Ms Borman stated that she felt it applied here with the 10%. She stated that there would be a political swing. As regards subdividing a party could split the 10% into two or three parties. Should they not build in the 10% if a party is subdividing, because the manner in which they were saying it now made it all a mockery.
The Chair stated that if they felt that there was a necessity for a concept of subdivision, they would have to spell out more clearly what they meant. The Act implied that a group from a party could leave one party and form another. If they left it like that it created something of a constitutional effect. Alternatively they could amend the legislation that involves political parties. Though this could be difficult as it would necessitate involving the Department of Home Affairs and this would mean a political procedure. Their option was therefore, to leave it in and expand on what it meant or remove it. He would therefore, ask the parties to make a political decision on this, bearing in mind that subdivision did not add value or new meaning here and there was therefore, no need to keep it.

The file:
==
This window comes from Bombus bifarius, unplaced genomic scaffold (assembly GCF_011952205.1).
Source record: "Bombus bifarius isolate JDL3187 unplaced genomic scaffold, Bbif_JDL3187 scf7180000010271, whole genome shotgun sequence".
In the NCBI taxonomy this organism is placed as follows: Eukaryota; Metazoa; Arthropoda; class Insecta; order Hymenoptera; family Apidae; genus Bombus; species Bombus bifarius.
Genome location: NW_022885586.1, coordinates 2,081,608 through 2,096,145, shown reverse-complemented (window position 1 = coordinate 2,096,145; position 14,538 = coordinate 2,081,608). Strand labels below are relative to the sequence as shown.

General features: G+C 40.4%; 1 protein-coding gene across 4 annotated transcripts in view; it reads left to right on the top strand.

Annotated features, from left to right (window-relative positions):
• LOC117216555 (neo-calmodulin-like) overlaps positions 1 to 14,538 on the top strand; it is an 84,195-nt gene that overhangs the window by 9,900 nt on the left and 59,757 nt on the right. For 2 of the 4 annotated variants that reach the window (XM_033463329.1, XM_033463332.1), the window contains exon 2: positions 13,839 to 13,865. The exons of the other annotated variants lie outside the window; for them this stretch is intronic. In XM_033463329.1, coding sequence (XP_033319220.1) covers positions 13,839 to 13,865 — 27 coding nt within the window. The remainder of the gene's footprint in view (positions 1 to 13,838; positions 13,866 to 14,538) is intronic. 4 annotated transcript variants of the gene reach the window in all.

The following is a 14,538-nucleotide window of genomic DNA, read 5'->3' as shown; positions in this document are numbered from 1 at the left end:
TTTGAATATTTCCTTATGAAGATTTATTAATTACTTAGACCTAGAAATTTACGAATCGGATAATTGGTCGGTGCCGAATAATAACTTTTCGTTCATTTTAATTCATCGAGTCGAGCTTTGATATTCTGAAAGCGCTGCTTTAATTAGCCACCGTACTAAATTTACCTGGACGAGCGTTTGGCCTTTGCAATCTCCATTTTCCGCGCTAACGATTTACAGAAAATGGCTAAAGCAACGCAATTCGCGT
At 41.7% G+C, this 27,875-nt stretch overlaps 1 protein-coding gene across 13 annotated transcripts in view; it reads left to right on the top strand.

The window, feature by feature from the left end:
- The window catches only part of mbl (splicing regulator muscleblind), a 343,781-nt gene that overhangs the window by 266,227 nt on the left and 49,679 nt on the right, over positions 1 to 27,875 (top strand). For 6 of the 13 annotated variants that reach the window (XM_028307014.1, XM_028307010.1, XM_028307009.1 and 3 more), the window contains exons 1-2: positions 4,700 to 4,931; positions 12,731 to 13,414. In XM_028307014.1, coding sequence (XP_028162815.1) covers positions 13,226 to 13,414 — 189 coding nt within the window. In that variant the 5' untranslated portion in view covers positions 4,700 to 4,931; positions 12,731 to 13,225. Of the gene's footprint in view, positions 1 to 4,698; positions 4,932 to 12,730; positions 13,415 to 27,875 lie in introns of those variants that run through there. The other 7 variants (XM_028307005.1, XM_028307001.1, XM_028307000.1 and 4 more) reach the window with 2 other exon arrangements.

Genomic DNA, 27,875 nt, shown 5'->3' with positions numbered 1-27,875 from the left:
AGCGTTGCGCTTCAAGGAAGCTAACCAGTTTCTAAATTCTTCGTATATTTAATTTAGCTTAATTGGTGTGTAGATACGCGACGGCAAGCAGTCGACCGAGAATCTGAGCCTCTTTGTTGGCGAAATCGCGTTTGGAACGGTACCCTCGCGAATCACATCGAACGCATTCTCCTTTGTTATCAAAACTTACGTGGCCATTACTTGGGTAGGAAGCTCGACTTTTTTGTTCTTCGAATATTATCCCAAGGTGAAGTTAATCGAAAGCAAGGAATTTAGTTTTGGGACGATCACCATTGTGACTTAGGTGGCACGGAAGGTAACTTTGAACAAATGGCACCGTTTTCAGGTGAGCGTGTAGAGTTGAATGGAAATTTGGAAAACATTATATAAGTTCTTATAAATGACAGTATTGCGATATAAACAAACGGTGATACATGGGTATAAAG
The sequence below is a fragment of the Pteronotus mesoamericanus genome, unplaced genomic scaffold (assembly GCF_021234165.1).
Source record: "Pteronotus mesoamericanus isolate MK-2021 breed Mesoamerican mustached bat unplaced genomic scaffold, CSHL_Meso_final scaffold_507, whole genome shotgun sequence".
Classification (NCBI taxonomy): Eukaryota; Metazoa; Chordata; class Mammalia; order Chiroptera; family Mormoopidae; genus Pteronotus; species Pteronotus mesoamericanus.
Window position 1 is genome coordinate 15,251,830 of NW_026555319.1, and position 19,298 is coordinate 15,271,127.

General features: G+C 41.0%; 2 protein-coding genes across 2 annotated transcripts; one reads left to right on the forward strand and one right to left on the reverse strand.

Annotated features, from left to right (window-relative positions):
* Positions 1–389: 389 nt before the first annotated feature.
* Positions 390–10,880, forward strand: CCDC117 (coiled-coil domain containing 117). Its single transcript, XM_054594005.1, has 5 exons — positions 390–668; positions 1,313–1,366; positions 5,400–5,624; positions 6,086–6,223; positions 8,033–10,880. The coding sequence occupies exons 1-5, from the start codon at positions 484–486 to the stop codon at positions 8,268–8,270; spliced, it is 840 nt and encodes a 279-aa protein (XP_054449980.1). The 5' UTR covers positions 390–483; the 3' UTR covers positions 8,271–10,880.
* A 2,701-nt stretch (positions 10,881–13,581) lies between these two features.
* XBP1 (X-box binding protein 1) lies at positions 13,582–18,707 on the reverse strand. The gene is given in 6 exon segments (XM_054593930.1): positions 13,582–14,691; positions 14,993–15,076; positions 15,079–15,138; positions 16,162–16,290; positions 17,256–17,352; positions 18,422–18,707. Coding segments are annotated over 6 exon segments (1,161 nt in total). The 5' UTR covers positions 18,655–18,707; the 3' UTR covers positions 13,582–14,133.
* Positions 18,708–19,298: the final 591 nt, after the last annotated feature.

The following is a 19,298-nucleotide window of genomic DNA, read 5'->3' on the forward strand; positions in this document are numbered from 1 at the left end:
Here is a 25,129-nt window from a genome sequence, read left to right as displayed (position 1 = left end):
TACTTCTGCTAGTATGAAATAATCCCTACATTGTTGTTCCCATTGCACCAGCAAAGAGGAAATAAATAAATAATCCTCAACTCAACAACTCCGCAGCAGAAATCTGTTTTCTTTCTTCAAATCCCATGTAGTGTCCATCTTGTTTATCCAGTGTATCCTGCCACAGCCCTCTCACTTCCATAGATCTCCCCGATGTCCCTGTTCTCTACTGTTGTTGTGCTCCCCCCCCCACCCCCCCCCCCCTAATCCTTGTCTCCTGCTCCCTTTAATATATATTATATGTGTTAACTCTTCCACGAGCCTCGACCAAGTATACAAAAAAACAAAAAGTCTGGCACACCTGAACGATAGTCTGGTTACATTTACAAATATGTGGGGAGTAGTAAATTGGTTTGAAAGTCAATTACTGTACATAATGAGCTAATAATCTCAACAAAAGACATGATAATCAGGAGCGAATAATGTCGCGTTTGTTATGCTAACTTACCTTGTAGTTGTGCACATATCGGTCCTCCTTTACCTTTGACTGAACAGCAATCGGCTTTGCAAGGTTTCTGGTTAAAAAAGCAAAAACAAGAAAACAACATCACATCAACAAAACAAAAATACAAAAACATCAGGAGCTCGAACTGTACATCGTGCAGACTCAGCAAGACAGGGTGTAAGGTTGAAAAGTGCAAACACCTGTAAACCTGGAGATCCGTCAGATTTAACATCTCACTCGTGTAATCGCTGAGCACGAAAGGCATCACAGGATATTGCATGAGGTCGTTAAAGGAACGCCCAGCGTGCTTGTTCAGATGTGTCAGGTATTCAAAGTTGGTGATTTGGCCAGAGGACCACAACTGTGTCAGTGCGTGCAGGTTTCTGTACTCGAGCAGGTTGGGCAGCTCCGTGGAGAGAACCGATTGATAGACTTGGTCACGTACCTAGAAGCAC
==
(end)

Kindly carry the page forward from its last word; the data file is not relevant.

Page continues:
Mr Carrim reiterated that if the word was not adding anything new they should forget it. The reason why subdivision must be given consideration implied that ideological differences could occur, so personally he felt that they should look at it carefully, as it had sensitive underpinnings to it.
The Chair stated that if they were to keep subdivision it would have to be if the members of subdivision leaving the regional party form not less than 10%.
It was stated that there was no problem with the existing electoral legislation what potentially could give rise to problems would be how they had registered .The possible deficiency would be the need to investigate the need for mid term registration of a completely new entity.